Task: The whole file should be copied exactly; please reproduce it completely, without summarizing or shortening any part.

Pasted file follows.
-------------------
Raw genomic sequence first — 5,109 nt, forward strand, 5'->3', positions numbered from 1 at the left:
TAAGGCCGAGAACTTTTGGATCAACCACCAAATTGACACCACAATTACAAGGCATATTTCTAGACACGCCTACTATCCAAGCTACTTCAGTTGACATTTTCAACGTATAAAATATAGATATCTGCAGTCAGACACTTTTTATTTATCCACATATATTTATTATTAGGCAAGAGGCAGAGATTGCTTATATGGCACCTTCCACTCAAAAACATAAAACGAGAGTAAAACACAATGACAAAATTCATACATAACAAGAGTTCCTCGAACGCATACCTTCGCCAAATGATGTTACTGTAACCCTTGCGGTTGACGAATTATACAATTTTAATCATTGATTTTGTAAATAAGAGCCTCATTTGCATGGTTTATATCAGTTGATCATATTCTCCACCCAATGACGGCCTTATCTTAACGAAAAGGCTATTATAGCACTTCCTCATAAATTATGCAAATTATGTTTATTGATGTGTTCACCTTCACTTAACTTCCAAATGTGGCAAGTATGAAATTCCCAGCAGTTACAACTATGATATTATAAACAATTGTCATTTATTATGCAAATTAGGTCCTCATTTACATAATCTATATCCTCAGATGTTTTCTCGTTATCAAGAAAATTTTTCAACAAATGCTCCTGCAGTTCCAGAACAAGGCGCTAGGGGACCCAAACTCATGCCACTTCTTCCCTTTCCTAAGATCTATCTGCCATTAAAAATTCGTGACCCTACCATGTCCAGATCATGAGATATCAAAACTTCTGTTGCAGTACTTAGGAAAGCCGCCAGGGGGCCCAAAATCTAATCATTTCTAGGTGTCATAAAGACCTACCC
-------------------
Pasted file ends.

Raw genomic sequence first — 5,109 nt, forward strand, 5'->3', positions numbered from 1 at the left:
TAAGGCCGAGAACTTTTGGATCAACCACCAAATTGACACCACAATTACAAGGCATATTTCTAGACACGCCTACTATCCAAGCTACTTCAGTTGACATTTTCAACGTATAAAATATAGATATCTGCAGTCAGACACTTTTTATTTATCCACATATATTTATTATTAGGCAAGAGGCAGAGATTGCTTATATGGCACCTTCCACTCAAAAACATAAAACGAGAGTAAAACACAATGACAAAATTCATACATAACAAGAGTTCCTCGAACGCATACCTTCGCCAAATGATGTTACTGTAACCCTTGCGGTTGACGAATTATACAATTTTAATCATTGATTTTGTAAATAAGAGCCTCATTTGCATGGTTTATATCAGTTGATCATATTCTCCACCCAATGACGGCCTTATCTTAACGAAAAGGCTATTATAGCACTTCCTCATAAATTATGCAAATTATGTTTATTGATGTGTTCACCTTCACTTAACTTCCAAATGTGGCAAGTATGAAATTCCCAGCAGTTACAACTATGATATTATAAACAATTGTCATTTATTATGCAAATTAGGTCCTCATTTACATAATCTATATCCTCAGATGTTTTCTCGTTATCAAGAAAATTTTTCAACAAATGCTCCTGCAGTTCCAGAACAAGGCGCTAGGGGACCCAAACTCATGCCACTTCTTCCCTTTCCTAAGATCTATCTGCCATTAAAAATTCGTGACCCTACCATGTCCAGATCATGAGATATCAAAACTTCTGTTGCAGTACTTAGGAAAGCCGCCAGGGGGCCCAAAATCTAATCATTTCTAGGTGTCATAAAGACCTACCC